Arch Enemy – ‘Will To Power’ (Album Review)

Arch Enemy Will To Power Album Review The World Is Yours Set Flame To The Night The Race Blood In The Water The Eagle Flies Alone Reason To Believe Murder Scene First Day In Hell Saturnine Dreams Of Retribution My Shadow And I A Fight I Must Win Angela Gossow Michael Amott Jeff Loomis Alissa White Gluz Interview Guitar Guitarist Vocalist Vocals Drummer Drums Bass Bassist Feature New Album EP Single Review CD Concert Gig Tickets Tour Download Stream Live Show Torrent Music Musician Record Label Update Facebook YouTube channel Twitter VEVO Spotify iTunes Apple Music Instagram Snapchat Band Logo Cover Art Bandcamp Soundcloud Release Date Digital Cover Art Artwork Split Why Did Break Up New Final Last Latest News Update merch shop buy rar release date songs track listing preview lyrics mp3 Wikipedia wiki bio biography discography gear tuning rig setup equipment 320 kbps official website poster kerrang rock sound q mojo team rock metal hammer NME t shirt hoodie hoody cap hat tab video vinyl wallpaper zip leak has it leaked

Arch Enemy know what they’re good at – and they also know how to stay true to themselves, no matter how the music world twists and turns around them. Over the course of years and decades, they’ve earned the respect and admiration of many a melodic metal fan, and kept it all going through multiple major lineup changes.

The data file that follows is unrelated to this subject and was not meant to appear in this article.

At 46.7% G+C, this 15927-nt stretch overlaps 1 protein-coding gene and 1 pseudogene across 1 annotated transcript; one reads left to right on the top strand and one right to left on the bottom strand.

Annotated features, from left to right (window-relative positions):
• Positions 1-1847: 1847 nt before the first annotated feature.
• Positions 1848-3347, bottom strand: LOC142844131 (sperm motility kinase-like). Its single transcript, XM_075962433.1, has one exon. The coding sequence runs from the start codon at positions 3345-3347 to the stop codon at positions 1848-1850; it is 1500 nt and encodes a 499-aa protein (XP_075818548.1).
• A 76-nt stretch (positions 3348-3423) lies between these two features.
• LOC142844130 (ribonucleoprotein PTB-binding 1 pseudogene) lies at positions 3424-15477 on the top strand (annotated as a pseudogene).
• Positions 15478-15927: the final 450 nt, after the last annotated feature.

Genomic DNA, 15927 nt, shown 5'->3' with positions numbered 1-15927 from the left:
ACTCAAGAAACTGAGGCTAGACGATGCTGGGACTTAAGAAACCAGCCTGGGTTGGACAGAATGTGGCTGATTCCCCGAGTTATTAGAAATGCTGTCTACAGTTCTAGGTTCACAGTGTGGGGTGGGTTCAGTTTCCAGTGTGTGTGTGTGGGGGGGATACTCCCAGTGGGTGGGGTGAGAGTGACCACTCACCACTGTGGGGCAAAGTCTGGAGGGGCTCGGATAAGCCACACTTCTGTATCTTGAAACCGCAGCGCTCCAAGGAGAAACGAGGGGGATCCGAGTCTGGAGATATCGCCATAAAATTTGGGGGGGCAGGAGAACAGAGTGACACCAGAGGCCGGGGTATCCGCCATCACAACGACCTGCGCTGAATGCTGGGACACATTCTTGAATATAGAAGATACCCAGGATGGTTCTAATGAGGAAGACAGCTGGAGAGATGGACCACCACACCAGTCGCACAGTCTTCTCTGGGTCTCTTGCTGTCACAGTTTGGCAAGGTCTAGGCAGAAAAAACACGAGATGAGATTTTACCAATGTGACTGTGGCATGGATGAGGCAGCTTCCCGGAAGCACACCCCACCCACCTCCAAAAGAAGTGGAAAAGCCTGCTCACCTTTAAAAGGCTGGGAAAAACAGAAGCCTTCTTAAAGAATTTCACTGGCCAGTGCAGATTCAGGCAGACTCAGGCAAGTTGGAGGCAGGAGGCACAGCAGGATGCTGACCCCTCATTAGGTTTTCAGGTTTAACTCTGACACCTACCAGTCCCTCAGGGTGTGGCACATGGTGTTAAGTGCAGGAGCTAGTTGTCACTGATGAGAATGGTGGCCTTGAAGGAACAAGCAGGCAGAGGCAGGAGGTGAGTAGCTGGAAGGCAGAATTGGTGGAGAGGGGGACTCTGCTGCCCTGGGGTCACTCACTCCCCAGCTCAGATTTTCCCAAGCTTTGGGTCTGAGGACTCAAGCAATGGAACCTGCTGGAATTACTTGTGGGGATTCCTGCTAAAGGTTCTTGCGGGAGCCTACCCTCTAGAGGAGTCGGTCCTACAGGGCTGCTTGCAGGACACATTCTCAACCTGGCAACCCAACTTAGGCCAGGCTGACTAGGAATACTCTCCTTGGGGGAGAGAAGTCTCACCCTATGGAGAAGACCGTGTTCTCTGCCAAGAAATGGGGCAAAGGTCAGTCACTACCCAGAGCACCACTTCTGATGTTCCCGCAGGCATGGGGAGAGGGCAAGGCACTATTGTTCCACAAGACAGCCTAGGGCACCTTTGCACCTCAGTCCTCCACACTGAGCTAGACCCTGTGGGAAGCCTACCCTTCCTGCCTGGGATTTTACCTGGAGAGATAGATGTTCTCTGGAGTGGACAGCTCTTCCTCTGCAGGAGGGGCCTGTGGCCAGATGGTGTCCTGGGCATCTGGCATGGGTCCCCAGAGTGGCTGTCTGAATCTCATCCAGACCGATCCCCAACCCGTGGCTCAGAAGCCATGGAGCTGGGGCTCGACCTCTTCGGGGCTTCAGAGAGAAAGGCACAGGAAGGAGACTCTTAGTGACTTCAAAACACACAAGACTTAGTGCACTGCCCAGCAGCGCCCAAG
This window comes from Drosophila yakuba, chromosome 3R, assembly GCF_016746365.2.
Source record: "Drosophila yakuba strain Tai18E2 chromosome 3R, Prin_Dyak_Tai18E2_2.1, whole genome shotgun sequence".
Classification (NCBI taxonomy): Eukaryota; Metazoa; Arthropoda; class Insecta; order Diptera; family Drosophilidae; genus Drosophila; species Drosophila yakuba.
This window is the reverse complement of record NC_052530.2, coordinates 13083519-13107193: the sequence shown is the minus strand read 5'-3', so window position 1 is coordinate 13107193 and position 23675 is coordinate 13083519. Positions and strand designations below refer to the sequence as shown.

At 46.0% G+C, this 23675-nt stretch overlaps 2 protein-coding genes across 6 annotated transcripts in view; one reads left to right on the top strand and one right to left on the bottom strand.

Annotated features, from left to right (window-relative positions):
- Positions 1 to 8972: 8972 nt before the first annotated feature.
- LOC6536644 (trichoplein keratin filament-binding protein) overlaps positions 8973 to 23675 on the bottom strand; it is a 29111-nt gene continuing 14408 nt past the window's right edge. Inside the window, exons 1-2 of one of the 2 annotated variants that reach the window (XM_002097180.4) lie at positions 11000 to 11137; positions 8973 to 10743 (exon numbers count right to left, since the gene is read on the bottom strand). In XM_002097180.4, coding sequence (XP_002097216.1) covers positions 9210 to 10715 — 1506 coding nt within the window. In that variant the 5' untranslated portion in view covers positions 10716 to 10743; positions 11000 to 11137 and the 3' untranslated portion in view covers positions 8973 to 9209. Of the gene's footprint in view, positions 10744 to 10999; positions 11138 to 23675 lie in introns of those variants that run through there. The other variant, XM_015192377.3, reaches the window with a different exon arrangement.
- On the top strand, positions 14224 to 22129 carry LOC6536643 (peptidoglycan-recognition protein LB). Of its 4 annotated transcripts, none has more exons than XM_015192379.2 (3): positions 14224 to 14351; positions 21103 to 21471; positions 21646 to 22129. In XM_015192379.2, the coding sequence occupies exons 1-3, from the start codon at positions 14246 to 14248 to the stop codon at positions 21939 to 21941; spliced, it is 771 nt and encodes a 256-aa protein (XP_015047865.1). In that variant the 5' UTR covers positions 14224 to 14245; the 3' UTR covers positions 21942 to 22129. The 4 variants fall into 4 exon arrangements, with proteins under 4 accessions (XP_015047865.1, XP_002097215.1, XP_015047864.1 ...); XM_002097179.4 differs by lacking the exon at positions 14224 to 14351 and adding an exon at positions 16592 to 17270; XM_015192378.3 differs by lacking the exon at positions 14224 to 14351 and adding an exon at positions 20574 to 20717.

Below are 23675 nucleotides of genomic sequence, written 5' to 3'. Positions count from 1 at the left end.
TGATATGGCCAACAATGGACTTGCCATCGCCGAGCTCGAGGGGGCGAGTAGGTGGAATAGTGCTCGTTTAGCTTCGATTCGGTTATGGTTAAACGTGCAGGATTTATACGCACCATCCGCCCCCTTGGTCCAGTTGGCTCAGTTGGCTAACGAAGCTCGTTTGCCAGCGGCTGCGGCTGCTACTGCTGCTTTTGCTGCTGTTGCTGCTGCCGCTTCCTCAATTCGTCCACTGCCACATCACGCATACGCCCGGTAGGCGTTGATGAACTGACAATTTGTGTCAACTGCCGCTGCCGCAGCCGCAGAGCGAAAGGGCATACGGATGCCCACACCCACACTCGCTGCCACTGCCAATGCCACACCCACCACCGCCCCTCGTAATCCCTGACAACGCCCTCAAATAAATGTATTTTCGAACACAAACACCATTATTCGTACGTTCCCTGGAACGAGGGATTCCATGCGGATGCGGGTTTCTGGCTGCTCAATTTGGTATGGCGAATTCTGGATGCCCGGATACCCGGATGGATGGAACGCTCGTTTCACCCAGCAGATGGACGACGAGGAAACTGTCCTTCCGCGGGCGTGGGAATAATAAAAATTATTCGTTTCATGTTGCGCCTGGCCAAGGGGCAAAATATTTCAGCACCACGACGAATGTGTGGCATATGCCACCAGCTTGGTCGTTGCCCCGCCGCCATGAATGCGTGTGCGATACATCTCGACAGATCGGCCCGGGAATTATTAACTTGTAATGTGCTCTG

Arch Enemy’s latest lineup – now including six-string wizard Jeff Loomis – is one hell of a beast. Will To Power is still another technical and compositional marvel, the kind of achievement made possible only by some of the biggest talents in the game. This being their tenth studio album, Arch Enemy have allowed themselves to stretch out and explore new sonic territory – even throwing in a ballad (Reason To Believe) for good measure.

Will To Power is an epic album – but at the same time, it’s not innovative by any stretch of the imagination. This is still, at its core, a metal album exclusively aimed at headbanging diehards, and while there’s nothing wrong with that, it means it’s hard to highlight any one moment as a point that stands apart from the pack. Although metal ballads may prove controversial among Arch Enemy’s core fanbase, outside its limits lie plenty of bands and artists who’ve tilled that soil for decades, and exponentially more listeners who’ve heard it all before.

Shattering the mould and reinventing metal is not the goal here. Expect some kind of super-progressive voyage into the outer limits of musical possibility, and you’ll be disappointed. But listen to Will To Power as a melodic metal album with a few additional extras (and some fucking incredible solos), and you’ll be satisfied.


What do you think of Arch Enemy and Will To Power? Leave a comment, follow me on Twitter, and let me know!

Will To Power drops September 8; pre-order it on iTunes here.

Posted on 31 August 2017

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